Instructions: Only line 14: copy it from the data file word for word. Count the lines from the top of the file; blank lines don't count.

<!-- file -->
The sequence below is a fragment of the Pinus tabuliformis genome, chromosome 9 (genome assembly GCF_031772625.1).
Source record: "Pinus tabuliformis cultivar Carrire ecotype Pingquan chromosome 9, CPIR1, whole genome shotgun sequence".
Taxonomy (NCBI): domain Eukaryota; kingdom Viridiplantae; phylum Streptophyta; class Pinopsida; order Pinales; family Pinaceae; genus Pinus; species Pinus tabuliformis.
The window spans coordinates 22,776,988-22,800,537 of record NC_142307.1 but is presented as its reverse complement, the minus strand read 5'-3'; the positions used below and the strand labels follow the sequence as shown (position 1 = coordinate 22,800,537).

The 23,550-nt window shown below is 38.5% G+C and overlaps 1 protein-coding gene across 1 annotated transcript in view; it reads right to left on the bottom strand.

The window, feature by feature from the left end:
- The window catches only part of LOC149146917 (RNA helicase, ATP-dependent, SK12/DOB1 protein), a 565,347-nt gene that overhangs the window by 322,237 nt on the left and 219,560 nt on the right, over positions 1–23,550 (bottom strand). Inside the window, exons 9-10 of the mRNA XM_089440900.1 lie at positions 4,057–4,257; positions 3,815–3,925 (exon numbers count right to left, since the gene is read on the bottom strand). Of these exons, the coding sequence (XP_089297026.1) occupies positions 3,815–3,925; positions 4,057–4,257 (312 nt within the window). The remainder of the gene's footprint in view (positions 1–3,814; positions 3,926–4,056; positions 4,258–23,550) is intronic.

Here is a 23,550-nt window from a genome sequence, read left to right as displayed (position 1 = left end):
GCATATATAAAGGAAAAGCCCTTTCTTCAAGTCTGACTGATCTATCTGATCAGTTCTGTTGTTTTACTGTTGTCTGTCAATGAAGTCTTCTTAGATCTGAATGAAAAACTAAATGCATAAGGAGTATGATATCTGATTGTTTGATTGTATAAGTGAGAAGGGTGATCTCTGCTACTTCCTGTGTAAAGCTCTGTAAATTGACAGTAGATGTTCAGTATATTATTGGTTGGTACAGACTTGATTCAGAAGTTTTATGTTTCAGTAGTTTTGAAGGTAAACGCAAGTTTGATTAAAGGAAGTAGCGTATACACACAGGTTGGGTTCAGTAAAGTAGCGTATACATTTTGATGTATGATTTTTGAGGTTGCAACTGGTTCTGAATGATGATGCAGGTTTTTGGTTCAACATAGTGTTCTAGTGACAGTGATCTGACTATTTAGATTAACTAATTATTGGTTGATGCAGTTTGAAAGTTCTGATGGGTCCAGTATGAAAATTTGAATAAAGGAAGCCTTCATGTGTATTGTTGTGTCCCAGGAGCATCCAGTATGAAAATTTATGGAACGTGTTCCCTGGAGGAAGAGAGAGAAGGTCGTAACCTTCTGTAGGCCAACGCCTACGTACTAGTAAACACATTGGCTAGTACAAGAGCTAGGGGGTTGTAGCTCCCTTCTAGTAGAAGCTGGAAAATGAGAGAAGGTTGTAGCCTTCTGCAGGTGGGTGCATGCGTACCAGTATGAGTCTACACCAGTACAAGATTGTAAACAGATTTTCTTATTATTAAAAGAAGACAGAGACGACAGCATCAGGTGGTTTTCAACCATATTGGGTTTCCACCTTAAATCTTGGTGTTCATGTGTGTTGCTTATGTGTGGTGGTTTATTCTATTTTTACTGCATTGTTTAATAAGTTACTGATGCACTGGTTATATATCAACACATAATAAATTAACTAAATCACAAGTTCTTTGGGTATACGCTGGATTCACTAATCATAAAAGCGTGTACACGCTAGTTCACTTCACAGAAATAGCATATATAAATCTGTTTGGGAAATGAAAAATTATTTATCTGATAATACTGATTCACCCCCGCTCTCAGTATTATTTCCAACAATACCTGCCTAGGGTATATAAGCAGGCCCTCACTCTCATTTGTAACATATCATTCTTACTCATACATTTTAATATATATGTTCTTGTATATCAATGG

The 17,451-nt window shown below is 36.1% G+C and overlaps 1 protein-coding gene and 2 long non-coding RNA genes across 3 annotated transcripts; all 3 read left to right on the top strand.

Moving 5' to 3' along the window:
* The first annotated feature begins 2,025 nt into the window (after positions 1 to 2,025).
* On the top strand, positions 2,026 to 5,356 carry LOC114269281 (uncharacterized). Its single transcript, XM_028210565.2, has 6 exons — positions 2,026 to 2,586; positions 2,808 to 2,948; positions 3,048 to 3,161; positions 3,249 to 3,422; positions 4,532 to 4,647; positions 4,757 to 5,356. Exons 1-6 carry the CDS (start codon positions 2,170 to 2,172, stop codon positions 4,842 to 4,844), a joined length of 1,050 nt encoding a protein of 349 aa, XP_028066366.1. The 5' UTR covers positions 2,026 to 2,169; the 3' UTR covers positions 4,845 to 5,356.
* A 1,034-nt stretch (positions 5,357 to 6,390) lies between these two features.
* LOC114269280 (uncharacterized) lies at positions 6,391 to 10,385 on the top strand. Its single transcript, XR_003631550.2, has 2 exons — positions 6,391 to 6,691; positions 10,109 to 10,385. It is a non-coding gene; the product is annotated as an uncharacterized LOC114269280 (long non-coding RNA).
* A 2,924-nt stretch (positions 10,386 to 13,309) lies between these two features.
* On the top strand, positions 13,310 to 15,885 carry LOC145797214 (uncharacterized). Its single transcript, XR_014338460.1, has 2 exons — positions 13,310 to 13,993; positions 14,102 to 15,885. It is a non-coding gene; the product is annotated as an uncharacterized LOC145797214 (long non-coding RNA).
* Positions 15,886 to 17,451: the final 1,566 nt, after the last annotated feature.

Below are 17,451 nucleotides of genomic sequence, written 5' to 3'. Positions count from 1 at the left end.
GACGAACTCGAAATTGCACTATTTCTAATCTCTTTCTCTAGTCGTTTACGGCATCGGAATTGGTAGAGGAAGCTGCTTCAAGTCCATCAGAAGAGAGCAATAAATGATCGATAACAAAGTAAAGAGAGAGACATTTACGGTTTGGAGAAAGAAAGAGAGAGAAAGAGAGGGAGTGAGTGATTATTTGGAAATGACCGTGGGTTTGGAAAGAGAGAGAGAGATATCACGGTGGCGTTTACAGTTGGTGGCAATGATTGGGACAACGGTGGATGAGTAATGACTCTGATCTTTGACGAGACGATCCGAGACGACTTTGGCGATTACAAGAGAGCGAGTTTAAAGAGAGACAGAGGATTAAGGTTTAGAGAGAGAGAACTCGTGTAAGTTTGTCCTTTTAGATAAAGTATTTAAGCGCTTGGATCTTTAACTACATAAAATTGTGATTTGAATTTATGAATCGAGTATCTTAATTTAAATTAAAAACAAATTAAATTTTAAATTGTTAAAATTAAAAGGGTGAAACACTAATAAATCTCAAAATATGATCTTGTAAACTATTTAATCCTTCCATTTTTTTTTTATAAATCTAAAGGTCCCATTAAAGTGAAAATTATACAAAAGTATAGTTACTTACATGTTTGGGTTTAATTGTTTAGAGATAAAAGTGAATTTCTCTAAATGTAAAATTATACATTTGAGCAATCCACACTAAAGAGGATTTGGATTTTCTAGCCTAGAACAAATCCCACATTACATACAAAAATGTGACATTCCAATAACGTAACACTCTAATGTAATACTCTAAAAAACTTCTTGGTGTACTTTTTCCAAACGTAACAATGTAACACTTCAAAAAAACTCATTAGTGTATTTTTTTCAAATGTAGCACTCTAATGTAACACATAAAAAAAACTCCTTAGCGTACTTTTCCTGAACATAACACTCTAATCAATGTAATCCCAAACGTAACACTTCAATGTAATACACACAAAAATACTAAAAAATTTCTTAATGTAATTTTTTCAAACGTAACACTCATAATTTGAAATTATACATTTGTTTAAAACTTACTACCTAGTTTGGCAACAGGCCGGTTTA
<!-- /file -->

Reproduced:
* A 1,034-nt stretch (positions 5,357 to 6,390) lies between these two features.